More people were coming out of the café, attracted by the crowd in the parking lot.
A man in a plaid sport jacket said, “This could be the start of something big.”
“Like an invasion,” the dreadlocks lady said. She mimed a shudder. “Like in
. You don’t know exactly what it is, but it’s coming and it’s bad.”
“Wouldn’t they invade Washington or someplace like that?” a thin man asked. “Why would they invade Iowa?”
A jocko-looking guy said, “Not because they’re recruiting for a pro football team,” and he and a jocko friend, who was wearing a red University of Minnesota jacket, exchanged high fives.
Somebody said, “I left my camera at home. Wouldn’t you know it? Probably see Bigfoot on the way back.”
A short, fat mail carrier: “I saw a show where the aliens completely wasted LA, but it turned out everything was being controlled from one central bunker, and when the Army hit that, all the aliens’ tanks and shit quit working.”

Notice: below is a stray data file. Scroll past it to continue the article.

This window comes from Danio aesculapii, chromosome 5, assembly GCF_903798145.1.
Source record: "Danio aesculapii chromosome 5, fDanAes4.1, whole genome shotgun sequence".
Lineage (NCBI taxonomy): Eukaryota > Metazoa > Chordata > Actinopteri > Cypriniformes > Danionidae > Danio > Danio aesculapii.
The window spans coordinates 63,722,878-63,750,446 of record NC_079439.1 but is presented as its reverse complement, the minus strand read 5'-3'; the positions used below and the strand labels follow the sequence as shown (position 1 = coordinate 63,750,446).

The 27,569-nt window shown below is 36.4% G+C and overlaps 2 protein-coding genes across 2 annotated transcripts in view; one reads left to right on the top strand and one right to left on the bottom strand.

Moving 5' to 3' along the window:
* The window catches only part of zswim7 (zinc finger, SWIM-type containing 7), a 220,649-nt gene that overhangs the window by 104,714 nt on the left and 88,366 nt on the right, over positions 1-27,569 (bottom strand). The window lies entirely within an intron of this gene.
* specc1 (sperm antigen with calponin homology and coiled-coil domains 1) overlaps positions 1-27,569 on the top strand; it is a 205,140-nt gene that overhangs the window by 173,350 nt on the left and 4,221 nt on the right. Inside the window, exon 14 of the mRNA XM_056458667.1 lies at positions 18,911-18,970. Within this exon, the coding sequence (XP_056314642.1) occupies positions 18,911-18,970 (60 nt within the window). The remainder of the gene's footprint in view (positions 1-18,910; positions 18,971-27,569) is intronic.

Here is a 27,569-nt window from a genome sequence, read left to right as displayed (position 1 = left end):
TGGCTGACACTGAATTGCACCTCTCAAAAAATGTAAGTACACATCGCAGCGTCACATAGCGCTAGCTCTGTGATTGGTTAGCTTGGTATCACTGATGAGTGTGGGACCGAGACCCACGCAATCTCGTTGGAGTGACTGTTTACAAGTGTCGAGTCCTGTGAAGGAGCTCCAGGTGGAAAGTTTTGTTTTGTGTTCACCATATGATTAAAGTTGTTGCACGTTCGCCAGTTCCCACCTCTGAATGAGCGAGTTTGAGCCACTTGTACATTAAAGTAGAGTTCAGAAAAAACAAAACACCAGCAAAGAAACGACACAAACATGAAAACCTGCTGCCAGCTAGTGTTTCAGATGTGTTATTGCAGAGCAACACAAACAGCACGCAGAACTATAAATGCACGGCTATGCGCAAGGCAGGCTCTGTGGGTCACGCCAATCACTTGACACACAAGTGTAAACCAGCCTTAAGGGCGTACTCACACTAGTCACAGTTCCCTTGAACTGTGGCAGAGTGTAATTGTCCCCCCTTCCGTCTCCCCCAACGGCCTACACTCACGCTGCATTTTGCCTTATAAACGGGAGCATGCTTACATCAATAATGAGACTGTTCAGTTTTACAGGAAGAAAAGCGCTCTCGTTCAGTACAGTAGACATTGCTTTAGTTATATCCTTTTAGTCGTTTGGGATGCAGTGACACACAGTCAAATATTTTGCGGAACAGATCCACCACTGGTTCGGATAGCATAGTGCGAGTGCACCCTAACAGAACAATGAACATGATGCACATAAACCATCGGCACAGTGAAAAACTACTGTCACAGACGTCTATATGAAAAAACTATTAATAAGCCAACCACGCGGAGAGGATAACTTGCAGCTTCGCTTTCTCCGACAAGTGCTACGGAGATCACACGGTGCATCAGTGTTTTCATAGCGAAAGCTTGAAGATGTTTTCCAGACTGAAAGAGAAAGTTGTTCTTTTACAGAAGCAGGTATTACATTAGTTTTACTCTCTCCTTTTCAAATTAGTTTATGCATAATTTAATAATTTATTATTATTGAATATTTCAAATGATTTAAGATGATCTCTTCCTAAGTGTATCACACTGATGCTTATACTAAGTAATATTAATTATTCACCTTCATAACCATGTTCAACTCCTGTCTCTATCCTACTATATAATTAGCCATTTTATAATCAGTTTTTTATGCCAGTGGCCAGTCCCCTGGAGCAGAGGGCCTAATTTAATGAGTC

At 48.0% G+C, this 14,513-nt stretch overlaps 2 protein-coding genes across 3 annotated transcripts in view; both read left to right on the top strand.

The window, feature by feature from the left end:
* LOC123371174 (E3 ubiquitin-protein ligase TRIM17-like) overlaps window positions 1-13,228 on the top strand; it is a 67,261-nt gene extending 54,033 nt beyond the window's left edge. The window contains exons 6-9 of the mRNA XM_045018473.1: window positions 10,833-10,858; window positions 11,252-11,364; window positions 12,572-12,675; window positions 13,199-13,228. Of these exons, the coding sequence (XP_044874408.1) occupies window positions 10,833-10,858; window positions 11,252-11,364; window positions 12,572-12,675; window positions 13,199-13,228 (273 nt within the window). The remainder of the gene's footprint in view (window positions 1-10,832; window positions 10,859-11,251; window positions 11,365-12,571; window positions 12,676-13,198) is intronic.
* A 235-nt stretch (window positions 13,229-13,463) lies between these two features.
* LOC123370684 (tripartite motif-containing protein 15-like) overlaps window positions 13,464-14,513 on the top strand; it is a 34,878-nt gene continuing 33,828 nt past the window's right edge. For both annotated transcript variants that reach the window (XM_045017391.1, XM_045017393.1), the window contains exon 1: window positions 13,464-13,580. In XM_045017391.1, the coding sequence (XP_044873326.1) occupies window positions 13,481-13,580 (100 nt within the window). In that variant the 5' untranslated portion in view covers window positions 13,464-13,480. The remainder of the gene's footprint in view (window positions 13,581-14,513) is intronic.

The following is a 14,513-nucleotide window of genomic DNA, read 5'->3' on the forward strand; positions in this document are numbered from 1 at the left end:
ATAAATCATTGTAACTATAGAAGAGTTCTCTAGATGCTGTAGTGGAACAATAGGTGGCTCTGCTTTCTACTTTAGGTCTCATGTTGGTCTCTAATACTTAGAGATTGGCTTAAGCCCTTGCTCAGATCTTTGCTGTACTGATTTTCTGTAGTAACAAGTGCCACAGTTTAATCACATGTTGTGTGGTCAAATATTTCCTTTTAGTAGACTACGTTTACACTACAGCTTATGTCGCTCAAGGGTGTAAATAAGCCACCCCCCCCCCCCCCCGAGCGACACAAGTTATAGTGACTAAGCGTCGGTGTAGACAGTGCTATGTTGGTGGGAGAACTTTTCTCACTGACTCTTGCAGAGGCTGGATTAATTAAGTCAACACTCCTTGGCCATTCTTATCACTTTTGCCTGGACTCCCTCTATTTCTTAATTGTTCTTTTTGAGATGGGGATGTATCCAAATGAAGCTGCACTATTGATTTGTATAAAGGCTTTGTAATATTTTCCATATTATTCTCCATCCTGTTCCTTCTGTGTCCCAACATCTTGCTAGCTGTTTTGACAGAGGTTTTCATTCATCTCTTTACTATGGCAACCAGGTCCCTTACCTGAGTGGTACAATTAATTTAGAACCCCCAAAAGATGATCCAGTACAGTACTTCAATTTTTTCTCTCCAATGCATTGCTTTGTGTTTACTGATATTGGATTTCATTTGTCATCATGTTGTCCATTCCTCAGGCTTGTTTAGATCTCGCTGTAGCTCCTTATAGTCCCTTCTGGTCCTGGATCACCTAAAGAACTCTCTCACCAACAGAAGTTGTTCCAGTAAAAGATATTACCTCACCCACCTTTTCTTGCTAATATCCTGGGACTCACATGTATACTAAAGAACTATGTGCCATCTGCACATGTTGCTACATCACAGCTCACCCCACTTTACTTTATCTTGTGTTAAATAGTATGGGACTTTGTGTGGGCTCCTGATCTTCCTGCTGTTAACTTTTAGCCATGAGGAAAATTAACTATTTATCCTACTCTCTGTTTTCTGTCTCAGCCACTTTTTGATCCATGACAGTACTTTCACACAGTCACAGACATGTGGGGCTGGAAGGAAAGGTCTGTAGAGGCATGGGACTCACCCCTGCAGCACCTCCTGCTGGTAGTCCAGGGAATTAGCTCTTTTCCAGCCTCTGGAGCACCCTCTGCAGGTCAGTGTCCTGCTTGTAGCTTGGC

,” somebody said. “Where they nuked the mother ship, and then the fighters could get through the force fields?”
“No, I saw that one, too, but this was a different movie,” the letter carrier said. “Ground troops in LA. Got the aliens with a bazooka or something.”
A young man with black-rimmed glasses and slicked-back dark hair said, with the voice of authority, “
Battle: Los Angeles.
Thirty-five percent on the Tomatometer. The ground squad lit them up with a laser indicator so American fighters could target the alien HQ. Or maybe they called in the artillery, I don’t precisely recall.”